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Joe Meyer: Northern Kentucky United Against Tolls

It isn’t often that Northern Kentucky is united in our opinions about anything. We’re a diverse region with a broad range of interests, and at times that makes it difficult for us to reach consensus. 
 
We have always been united against tolls on the Brent Spence Bridge.
 
A majority of Northern Kentucky cities, representing over 80% of the population, have passed “No Toll” resolutions. Almost every poll done to date shows a majority of Northern Kentucky residents oppose tolls. Almost all of our state and local elected officials oppose tolls. 
 
As a result, toll advocates from Ohio have questioned the leadership and commitment of our elected officials, and we have been accused of “stubbornly holding up progress.”
 
We shouldn’t put up with it.
 
 
Amanda Van Benschoten of the Cincinnati Enquirer recently wrote “Northern Kentucky has always prided itself on being a little more forward-thinking.” She’s right—that’s why we oppose tolls on the Brent Spence Bridge. 
 
The results are in on the first uses of tolls and private partners to build transportation infrastructure. The results are poor: empty roads, wasted money, bankruptcies, foreclosures, lawsuits, and legal uncertainty. Tolls are a stale idea, saddled with the stench of failure.
 
Tolls will impact everyone in Northern Kentucky, not just drivers who use the bridge. Tolling creates traffic diversion, congestion and safety issues on local or secondary roads, and will have negative effects on the Northern Kentucky economy.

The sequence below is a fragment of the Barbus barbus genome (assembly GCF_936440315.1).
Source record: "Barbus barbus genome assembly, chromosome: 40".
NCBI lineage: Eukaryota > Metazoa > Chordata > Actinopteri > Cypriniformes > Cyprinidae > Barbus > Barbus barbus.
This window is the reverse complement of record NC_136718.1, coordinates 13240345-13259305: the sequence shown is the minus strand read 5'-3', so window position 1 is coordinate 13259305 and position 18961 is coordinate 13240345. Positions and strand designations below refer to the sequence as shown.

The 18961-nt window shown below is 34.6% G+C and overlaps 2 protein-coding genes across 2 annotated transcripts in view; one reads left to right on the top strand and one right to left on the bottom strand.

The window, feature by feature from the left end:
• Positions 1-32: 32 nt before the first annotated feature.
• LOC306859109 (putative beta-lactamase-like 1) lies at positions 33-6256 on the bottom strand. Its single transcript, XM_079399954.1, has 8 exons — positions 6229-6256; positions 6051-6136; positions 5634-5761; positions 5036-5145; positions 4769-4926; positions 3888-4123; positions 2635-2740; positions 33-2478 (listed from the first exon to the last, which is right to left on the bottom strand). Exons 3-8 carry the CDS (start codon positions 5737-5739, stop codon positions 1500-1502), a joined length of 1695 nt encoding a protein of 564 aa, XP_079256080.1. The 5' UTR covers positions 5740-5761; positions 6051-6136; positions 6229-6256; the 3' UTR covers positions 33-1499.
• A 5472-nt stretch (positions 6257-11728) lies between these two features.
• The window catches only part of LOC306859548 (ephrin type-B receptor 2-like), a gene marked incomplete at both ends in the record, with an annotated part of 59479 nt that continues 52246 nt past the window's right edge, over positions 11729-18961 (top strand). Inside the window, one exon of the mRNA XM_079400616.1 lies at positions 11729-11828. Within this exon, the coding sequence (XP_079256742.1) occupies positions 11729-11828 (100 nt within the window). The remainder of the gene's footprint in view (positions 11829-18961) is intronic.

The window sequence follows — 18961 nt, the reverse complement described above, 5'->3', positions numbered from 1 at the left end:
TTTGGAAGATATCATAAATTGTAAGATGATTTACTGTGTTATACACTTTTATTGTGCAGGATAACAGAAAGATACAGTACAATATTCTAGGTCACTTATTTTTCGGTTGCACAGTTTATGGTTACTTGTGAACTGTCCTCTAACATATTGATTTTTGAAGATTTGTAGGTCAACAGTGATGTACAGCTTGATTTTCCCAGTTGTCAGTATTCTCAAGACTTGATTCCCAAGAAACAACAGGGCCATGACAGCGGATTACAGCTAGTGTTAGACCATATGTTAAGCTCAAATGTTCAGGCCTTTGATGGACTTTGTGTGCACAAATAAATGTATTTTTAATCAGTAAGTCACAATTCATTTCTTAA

According to the Brent Spence Bridge Corridor Options Analysis, traffic volumes on the Clay Wade Bailey and Daniel Carter Beard Bridges are expected to increase by about 24,000. Traffic on the Roebling Suspension Bridge is expected to more than double, and it is unlikely it will be able to handle so much additional traffic.
 
There has been no systematic study of the impact of diversion on Northern Kentucky’s transportation infrastructure.
 
Tolls increase costs for all businesses who use the Brent Spence Bridge to move raw materials, products, or people, resulting in a competitive disadvantage for local businesses and an increased cost of living to our residents.
 
Tolling is tremendously inefficient. Nationally, 33.5% of toll revenue is spent on overhead. We will pay more on the front end in higher borrowing costs to finance the project, and more on the backend, as toll-overhead is a dead weight loss to the region.
 
We launched Northern Kentucky United in order to highlight Northern Kentucky’s opposition to tolls. Much of the Northern Kentucky delegation in the General Assembly fought hard against tolls last session, and we want to make sure they have public support to continue the fight.
 
NKYUnited has put up a petition at NoBStolls.com to urge the public to stand united against tolls on the Brent Spence Bridge. We hope that all Northern Kentuckians will engage on the issues and become active participants in the process.
 
Northern Kentucky deserves an open and transparent discussion about the negative impacts of tolls on the region. We deserve specific, accurate details about the plans for the Brent Spence Bridge Project. 
 
Joe Meyer is a Covington resident, former Secretary of the Kentucky Education and Workforce Cabinet in the Beshear Administration, and a former Kentucky State Senator.